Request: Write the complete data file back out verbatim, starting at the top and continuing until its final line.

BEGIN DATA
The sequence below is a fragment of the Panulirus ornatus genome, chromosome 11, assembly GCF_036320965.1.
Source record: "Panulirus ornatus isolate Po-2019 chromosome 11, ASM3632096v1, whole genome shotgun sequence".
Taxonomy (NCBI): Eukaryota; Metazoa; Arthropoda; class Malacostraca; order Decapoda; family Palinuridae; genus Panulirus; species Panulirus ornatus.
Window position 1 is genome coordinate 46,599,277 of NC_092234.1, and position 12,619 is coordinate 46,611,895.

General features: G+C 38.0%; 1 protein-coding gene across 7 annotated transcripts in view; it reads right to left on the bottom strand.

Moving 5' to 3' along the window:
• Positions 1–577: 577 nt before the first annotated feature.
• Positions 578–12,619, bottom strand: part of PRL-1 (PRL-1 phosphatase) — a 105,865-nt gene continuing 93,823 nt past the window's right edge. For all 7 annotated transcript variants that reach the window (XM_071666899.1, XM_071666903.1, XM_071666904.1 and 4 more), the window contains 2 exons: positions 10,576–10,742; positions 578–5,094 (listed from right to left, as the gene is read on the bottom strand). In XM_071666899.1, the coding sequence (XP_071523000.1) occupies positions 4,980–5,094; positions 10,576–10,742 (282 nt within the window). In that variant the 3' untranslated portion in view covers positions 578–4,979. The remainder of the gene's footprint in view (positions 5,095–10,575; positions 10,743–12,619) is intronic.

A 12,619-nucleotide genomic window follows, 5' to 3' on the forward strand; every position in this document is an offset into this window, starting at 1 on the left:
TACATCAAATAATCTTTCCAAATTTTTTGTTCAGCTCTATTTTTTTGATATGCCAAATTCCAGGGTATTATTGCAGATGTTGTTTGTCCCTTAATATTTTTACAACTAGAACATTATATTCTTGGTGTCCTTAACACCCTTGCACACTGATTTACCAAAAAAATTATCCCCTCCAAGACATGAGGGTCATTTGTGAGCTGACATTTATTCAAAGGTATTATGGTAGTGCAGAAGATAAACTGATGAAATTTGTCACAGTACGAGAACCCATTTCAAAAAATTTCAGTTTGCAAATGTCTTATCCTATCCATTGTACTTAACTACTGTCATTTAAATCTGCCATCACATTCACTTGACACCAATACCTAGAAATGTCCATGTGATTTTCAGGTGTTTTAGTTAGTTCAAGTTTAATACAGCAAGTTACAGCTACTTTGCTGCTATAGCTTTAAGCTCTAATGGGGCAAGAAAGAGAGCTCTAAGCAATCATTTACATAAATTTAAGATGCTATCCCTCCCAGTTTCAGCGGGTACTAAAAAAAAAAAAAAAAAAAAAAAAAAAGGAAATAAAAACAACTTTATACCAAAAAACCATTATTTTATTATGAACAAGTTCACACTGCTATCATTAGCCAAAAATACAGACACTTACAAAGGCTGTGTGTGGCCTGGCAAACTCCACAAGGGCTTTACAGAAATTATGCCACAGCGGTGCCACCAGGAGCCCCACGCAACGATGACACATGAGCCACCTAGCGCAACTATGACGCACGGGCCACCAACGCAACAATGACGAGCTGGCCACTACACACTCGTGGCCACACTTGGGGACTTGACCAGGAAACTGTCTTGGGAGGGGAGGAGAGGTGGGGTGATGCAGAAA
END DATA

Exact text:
The sequence below is a fragment of the Panulirus ornatus genome, chromosome 11, assembly GCF_036320965.1.
Source record: "Panulirus ornatus isolate Po-2019 chromosome 11, ASM3632096v1, whole genome shotgun sequence".
Taxonomy (NCBI): Eukaryota; Metazoa; Arthropoda; class Malacostraca; order Decapoda; family Palinuridae; genus Panulirus; species Panulirus ornatus.
Window position 1 is genome coordinate 46,599,277 of NC_092234.1, and position 12,619 is coordinate 46,611,895.

General features: G+C 38.0%; 1 protein-coding gene across 7 annotated transcripts in view; it reads right to left on the bottom strand.

Moving 5' to 3' along the window:
• Positions 1–577: 577 nt before the first annotated feature.
• Positions 578–12,619, bottom strand: part of PRL-1 (PRL-1 phosphatase) — a 105,865-nt gene continuing 93,823 nt past the window's right edge. For all 7 annotated transcript variants that reach the window (XM_071666899.1, XM_071666903.1, XM_071666904.1 and 4 more), the window contains 2 exons: positions 10,576–10,742; positions 578–5,094 (listed from right to left, as the gene is read on the bottom strand). In XM_071666899.1, the coding sequence (XP_071523000.1) occupies positions 4,980–5,094; positions 10,576–10,742 (282 nt within the window). In that variant the 3' untranslated portion in view covers positions 578–4,979. The remainder of the gene's footprint in view (positions 5,095–10,575; positions 10,743–12,619) is intronic.

A 12,619-nucleotide genomic window follows, 5' to 3' on the forward strand; every position in this document is an offset into this window, starting at 1 on the left:
TACATCAAATAATCTTTCCAAATTTTTTGTTCAGCTCTATTTTTTTGATATGCCAAATTCCAGGGTATTATTGCAGATGTTGTTTGTCCCTTAATATTTTTACAACTAGAACATTATATTCTTGGTGTCCTTAACACCCTTGCACACTGATTTACCAAAAAAATTATCCCCTCCAAGACATGAGGGTCATTTGTGAGCTGACATTTATTCAAAGGTATTATGGTAGTGCAGAAGATAAACTGATGAAATTTGTCACAGTACGAGAACCCATTTCAAAAAATTTCAGTTTGCAAATGTCTTATCCTATCCATTGTACTTAACTACTGTCATTTAAATCTGCCATCACATTCACTTGACACCAATACCTAGAAATGTCCATGTGATTTTCAGGTGTTTTAGTTAGTTCAAGTTTAATACAGCAAGTTACAGCTACTTTGCTGCTATAGCTTTAAGCTCTAATGGGGCAAGAAAGAGAGCTCTAAGCAATCATTTACATAAATTTAAGATGCTATCCCTCCCAGTTTCAGCGGGTACTAAAAAAAAAAAAAAAAAAAAAAAAAAAGGAAATAAAAACAACTTTATACCAAAAAACCATTATTTTATTATGAACAAGTTCACACTGCTATCATTAGCCAAAAATACAGACACTTACAAAGGCTGTGTGTGGCCTGGCAAACTCCACAAGGGCTTTACAGAAATTATGCCACAGCGGTGCCACCAGGAGCCCCACGCAACGATGACACATGAGCCACCTAGCGCAACTATGACGCACGGGCCACCAACGCAACAATGACGAGCTGGCCACTACACACTCGTGGCCACACTTGGGGACTTGACCAGGAAACTGTCTTGGGAGGGGAGGAGAGGTGGGGTGATGCAGAAA